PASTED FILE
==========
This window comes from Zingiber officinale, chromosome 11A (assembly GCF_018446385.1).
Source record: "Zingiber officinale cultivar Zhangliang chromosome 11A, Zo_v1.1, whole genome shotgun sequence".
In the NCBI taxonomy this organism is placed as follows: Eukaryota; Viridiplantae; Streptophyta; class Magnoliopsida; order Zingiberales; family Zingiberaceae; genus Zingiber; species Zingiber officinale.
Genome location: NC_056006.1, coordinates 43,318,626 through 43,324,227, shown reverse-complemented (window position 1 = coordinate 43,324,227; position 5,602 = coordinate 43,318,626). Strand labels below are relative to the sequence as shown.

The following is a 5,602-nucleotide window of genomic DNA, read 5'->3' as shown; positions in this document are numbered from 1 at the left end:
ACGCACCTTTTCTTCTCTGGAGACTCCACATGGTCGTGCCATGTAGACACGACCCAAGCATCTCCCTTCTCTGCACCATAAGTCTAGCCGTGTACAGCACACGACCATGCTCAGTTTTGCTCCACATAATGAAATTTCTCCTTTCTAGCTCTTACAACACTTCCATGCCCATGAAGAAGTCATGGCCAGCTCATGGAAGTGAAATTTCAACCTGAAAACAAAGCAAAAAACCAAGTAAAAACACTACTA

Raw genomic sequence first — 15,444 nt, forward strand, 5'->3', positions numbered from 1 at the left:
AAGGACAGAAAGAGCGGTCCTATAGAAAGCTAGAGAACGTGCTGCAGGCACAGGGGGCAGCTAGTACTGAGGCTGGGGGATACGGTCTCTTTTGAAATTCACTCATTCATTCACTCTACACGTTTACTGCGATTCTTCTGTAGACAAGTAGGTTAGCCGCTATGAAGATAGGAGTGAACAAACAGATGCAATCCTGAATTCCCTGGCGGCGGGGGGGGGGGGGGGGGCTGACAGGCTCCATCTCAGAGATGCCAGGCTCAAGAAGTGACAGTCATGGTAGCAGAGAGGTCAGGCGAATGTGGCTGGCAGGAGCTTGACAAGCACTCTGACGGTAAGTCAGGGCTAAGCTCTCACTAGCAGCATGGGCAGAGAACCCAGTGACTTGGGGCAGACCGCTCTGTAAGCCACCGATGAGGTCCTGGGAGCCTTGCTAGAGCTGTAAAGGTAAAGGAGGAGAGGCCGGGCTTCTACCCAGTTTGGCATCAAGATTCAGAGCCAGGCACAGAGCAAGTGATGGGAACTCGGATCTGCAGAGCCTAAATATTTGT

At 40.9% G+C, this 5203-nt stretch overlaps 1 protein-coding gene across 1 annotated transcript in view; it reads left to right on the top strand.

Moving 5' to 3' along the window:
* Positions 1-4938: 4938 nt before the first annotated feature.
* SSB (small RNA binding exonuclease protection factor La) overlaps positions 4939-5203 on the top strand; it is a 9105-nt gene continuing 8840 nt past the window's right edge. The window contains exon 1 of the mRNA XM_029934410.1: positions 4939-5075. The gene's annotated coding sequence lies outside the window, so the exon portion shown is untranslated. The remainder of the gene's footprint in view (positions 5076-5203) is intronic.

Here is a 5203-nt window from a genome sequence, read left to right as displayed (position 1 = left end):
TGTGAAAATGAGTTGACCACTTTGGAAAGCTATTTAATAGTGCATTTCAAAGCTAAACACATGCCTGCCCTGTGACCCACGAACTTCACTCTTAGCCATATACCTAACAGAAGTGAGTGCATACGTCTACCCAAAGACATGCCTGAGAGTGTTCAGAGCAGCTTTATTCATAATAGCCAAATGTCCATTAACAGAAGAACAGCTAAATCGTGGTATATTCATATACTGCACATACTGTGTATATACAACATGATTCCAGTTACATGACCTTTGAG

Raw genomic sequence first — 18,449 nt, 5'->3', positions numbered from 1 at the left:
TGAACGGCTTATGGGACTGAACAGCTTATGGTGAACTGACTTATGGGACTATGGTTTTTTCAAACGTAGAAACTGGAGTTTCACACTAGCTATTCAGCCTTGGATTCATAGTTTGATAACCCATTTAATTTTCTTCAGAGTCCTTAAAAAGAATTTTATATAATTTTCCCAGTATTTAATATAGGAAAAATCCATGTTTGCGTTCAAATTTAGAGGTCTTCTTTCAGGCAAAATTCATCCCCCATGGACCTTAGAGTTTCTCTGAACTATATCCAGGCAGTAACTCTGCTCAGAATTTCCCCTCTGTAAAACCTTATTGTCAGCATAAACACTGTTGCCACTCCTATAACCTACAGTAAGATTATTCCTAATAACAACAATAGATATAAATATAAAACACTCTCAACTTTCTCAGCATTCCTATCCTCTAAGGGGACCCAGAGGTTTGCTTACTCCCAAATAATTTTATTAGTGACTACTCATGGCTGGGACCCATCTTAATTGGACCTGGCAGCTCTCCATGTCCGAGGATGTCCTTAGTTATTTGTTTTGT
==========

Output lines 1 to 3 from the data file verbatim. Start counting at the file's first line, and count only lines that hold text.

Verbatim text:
This window comes from Zingiber officinale, chromosome 11A (assembly GCF_018446385.1).
Source record: "Zingiber officinale cultivar Zhangliang chromosome 11A, Zo_v1.1, whole genome shotgun sequence".
In the NCBI taxonomy this organism is placed as follows: Eukaryota; Viridiplantae; Streptophyta; class Magnoliopsida; order Zingiberales; family Zingiberaceae; genus Zingiber; species Zingiber officinale.